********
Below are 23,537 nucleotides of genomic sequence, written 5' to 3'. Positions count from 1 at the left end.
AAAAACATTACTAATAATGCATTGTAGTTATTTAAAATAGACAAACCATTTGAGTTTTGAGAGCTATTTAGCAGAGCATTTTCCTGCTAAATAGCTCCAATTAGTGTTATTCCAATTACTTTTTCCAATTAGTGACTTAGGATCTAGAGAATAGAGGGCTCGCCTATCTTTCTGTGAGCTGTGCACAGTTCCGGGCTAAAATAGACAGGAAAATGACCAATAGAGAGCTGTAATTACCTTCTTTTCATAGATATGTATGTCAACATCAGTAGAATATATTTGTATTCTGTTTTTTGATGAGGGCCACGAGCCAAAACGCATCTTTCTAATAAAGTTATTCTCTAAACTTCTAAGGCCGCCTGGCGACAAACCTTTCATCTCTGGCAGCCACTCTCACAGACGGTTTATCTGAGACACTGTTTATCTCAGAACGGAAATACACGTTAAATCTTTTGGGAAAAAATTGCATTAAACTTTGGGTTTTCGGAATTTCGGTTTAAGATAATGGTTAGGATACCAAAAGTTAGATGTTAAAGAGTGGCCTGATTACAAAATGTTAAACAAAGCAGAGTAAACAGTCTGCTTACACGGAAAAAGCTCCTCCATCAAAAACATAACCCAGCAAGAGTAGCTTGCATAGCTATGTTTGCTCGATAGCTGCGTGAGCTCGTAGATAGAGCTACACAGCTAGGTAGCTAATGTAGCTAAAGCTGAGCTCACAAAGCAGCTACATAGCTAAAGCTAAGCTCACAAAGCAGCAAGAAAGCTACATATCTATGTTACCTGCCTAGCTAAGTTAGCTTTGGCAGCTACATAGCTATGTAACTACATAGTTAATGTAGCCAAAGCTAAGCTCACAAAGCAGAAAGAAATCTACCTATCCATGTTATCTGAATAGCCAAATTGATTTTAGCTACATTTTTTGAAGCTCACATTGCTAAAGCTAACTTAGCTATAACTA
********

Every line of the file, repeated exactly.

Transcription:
Below are 23,537 nucleotides of genomic sequence, written 5' to 3'. Positions count from 1 at the left end.
AAAAACATTACTAATAATGCATTGTAGTTATTTAAAATAGACAAACCATTTGAGTTTTGAGAGCTATTTAGCAGAGCATTTTCCTGCTAAATAGCTCCAATTAGTGTTATTCCAATTACTTTTTCCAATTAGTGACTTAGGATCTAGAGAATAGAGGGCTCGCCTATCTTTCTGTGAGCTGTGCACAGTTCCGGGCTAAAATAGACAGGAAAATGACCAATAGAGAGCTGTAATTACCTTCTTTTCATAGATATGTATGTCAACATCAGTAGAATATATTTGTATTCTGTTTTTTGATGAGGGCCACGAGCCAAAACGCATCTTTCTAATAAAGTTATTCTCTAAACTTCTAAGGCCGCCTGGCGACAAACCTTTCATCTCTGGCAGCCACTCTCACAGACGGTTTATCTGAGACACTGTTTATCTCAGAACGGAAATACACGTTAAATCTTTTGGGAAAAAATTGCATTAAACTTTGGGTTTTCGGAATTTCGGTTTAAGATAATGGTTAGGATACCAAAAGTTAGATGTTAAAGAGTGGCCTGATTACAAAATGTTAAACAAAGCAGAGTAAACAGTCTGCTTACACGGAAAAAGCTCCTCCATCAAAAACATAACCCAGCAAGAGTAGCTTGCATAGCTATGTTTGCTCGATAGCTGCGTGAGCTCGTAGATAGAGCTACACAGCTAGGTAGCTAATGTAGCTAAAGCTGAGCTCACAAAGCAGCTACATAGCTAAAGCTAAGCTCACAAAGCAGCAAGAAAGCTACATATCTATGTTACCTGCCTAGCTAAGTTAGCTTTGGCAGCTACATAGCTATGTAACTACATAGTTAATGTAGCCAAAGCTAAGCTCACAAAGCAGAAAGAAATCTACCTATCCATGTTATCTGAATAGCCAAATTGATTTTAGCTACATTTTTTGAAGCTCACATTGCTAAAGCTAACTTAGCTATAACTA